HRW: Iraqi security forces illegally detaining, torturing, raping women

Discussion in 'Too Hot for Swamp Gas' started by co_gator89, Feb 8, 2014.

  1. co_gator89
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    co_gator89 Well-Known Member

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    Hurray democracy!!!!

    http://intellihub.com/report-thousands-of-iraqi-women-illegally-detained-tortured-raped/

  2. gatornana
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    This is an excellent read on women's right in Iraq during Saddam's reign until today. Despite Saddam's horrendous faults, his secular government was modern and progressive in regards to women's rights and freedoms. After toppling him and replacing the prior regime with a more religious, Islamic government, women's rights and freedoms have gone back to the dark ages. In the endeavor to create a new government in Iraq and get along with them, we permitted woman's rights and freedoms to be placed on the back burner. The result is what we see today. It'll take generations to restore woman's rights and freedoms in Iraq.


    http://www.globalpolitician.com/print.asp?id=5202
  3. LittleBlueLW
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    LittleBlueLW Well-Known Member

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    So why is it that these muslim men behave the way they do? Disgusting and barbaric behavior.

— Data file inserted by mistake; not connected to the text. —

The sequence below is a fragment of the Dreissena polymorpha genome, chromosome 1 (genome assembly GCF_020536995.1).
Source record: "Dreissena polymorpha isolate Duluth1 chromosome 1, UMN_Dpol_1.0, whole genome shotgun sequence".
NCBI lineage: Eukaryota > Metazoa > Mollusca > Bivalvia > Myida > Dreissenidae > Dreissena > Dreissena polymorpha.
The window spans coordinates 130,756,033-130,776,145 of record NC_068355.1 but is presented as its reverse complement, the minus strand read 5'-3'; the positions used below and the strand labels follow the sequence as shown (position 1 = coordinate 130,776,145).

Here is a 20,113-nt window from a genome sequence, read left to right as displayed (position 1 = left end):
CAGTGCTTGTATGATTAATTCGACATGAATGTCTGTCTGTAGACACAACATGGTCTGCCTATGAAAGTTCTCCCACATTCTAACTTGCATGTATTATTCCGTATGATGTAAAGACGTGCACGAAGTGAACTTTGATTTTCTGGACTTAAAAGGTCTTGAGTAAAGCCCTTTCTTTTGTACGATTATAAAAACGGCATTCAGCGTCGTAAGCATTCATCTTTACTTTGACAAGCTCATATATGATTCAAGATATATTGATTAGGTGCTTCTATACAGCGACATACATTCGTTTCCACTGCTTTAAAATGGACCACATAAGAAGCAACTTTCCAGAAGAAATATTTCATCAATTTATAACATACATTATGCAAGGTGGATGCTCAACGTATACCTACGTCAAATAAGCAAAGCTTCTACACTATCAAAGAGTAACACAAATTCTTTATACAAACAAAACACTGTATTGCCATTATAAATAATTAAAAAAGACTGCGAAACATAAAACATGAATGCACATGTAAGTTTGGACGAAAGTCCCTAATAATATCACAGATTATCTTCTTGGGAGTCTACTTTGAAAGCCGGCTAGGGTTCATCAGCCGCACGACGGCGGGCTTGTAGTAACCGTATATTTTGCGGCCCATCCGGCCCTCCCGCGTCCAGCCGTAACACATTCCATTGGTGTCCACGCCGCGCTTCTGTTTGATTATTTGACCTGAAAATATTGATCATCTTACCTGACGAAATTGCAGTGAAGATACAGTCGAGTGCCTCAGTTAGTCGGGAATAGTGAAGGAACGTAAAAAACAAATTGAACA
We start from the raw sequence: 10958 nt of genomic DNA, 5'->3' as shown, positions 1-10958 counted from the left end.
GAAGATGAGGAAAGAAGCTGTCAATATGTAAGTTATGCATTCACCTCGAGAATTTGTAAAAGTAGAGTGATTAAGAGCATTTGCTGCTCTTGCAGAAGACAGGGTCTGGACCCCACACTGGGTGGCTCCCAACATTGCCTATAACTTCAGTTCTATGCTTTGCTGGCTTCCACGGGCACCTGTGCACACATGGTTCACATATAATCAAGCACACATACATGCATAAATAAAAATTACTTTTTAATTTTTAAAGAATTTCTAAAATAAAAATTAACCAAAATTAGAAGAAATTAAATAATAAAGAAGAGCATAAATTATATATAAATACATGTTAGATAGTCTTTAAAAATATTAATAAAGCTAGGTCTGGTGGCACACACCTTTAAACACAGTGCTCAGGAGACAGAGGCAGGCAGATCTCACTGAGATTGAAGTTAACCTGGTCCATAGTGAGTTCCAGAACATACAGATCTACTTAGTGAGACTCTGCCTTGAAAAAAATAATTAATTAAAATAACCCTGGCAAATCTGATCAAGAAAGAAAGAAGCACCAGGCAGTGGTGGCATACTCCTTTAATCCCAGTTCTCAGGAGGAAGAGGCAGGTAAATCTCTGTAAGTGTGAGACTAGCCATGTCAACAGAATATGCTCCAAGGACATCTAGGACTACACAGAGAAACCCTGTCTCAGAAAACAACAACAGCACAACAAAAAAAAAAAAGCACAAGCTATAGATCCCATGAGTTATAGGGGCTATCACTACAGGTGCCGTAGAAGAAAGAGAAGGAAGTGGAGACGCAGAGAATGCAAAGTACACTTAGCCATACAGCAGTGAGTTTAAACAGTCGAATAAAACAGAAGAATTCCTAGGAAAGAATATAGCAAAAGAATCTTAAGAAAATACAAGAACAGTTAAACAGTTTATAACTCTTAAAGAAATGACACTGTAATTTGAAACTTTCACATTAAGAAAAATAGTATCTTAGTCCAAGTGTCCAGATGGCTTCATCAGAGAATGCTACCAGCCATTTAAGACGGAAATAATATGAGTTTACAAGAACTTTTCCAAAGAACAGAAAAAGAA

4. HallGator
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    HallGator Administrator VIP Member

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    You mean things are back to status quo after all of the soldier's lives and money were spent on that place. Guess what? After we leave Afghanistan it will revert right back again too. That's the way they do things over there.
  5. HallGator
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    Because they are backassward idiots that justify it through their religion. Not all of them of course but more than enough.
  6. gatornana
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    gatornana Administrator

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    It's not really back to status quo......we lost good soldiers' lives and trillions in tax dollars while worsening the conditions for women and children in Iraq.
  7. HallGator
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    When I say status quo I am referring to the reports that Sadaam would pick a woman out of the crowd and have her taken away from her husband. He would then rape her. Same type of behavior for his sons and his soldiers. I agree with what you are saying though.
  8. gatornana
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    gatornana Administrator

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    Apologies.....I misunderstood :oops:
  9. HallGator
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    No problem. Easy to do around here.
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  10. gatorev12
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    gatorev12 Well-Known Member

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    I think Hall kinda explained why this statement is more than a little inaccurate. Women taken into captivity by Saddam's forces weren't exactly treated humanly either.

    I'm not excusing what's being done right now on that basis--and for what it's worth, if this is what Iraq becomes after all the effort we put in, then it's absolutely fair to question why we spent so much time and money and lives there. I do think the lesson to be learned is: if people in that part of the world prefer to live barbaric lives, we should be more than happy to let them.
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  11. gatornana